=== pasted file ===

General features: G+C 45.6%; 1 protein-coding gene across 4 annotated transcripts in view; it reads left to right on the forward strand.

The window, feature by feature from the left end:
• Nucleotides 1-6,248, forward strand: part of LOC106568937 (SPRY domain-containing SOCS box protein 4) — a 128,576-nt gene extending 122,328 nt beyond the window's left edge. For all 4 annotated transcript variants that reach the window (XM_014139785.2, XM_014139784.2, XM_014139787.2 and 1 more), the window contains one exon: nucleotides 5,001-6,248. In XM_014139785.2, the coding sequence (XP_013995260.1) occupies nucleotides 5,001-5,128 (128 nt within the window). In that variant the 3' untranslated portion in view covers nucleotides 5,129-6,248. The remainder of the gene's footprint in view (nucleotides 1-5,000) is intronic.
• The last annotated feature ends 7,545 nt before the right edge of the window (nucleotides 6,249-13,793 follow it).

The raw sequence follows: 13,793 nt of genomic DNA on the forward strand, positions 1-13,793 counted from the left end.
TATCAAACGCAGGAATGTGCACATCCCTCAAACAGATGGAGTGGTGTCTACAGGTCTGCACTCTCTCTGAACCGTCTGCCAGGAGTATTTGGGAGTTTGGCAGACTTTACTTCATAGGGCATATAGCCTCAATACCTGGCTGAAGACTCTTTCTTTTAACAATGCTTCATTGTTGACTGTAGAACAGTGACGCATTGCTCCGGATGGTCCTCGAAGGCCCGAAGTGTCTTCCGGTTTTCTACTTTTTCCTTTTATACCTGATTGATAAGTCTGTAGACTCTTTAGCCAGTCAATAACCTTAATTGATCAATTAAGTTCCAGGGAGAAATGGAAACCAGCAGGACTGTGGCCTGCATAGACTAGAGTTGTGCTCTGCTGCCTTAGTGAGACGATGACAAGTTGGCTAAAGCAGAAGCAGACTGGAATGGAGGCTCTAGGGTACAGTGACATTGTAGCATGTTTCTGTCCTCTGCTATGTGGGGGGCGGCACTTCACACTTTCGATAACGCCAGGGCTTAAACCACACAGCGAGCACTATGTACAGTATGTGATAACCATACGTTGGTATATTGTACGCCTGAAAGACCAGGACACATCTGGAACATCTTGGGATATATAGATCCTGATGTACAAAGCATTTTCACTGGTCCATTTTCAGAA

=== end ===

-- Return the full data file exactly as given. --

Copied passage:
General features: G+C 45.6%; 1 protein-coding gene across 4 annotated transcripts in view; it reads left to right on the forward strand.

The window, feature by feature from the left end:
• Nucleotides 1-6,248, forward strand: part of LOC106568937 (SPRY domain-containing SOCS box protein 4) — a 128,576-nt gene extending 122,328 nt beyond the window's left edge. For all 4 annotated transcript variants that reach the window (XM_014139785.2, XM_014139784.2, XM_014139787.2 and 1 more), the window contains one exon: nucleotides 5,001-6,248. In XM_014139785.2, the coding sequence (XP_013995260.1) occupies nucleotides 5,001-5,128 (128 nt within the window). In that variant the 3' untranslated portion in view covers nucleotides 5,129-6,248. The remainder of the gene's footprint in view (nucleotides 1-5,000) is intronic.
• The last annotated feature ends 7,545 nt before the right edge of the window (nucleotides 6,249-13,793 follow it).

The raw sequence follows: 13,793 nt of genomic DNA on the forward strand, positions 1-13,793 counted from the left end.
TATCAAACGCAGGAATGTGCACATCCCTCAAACAGATGGAGTGGTGTCTACAGGTCTGCACTCTCTCTGAACCGTCTGCCAGGAGTATTTGGGAGTTTGGCAGACTTTACTTCATAGGGCATATAGCCTCAATACCTGGCTGAAGACTCTTTCTTTTAACAATGCTTCATTGTTGACTGTAGAACAGTGACGCATTGCTCCGGATGGTCCTCGAAGGCCCGAAGTGTCTTCCGGTTTTCTACTTTTTCCTTTTATACCTGATTGATAAGTCTGTAGACTCTTTAGCCAGTCAATAACCTTAATTGATCAATTAAGTTCCAGGGAGAAATGGAAACCAGCAGGACTGTGGCCTGCATAGACTAGAGTTGTGCTCTGCTGCCTTAGTGAGACGATGACAAGTTGGCTAAAGCAGAAGCAGACTGGAATGGAGGCTCTAGGGTACAGTGACATTGTAGCATGTTTCTGTCCTCTGCTATGTGGGGGGCGGCACTTCACACTTTCGATAACGCCAGGGCTTAAACCACACAGCGAGCACTATGTACAGTATGTGATAACCATACGTTGGTATATTGTACGCCTGAAAGACCAGGACACATCTGGAACATCTTGGGATATATAGATCCTGATGTACAAAGCATTTTCACTGGTCCATTTTCAGAA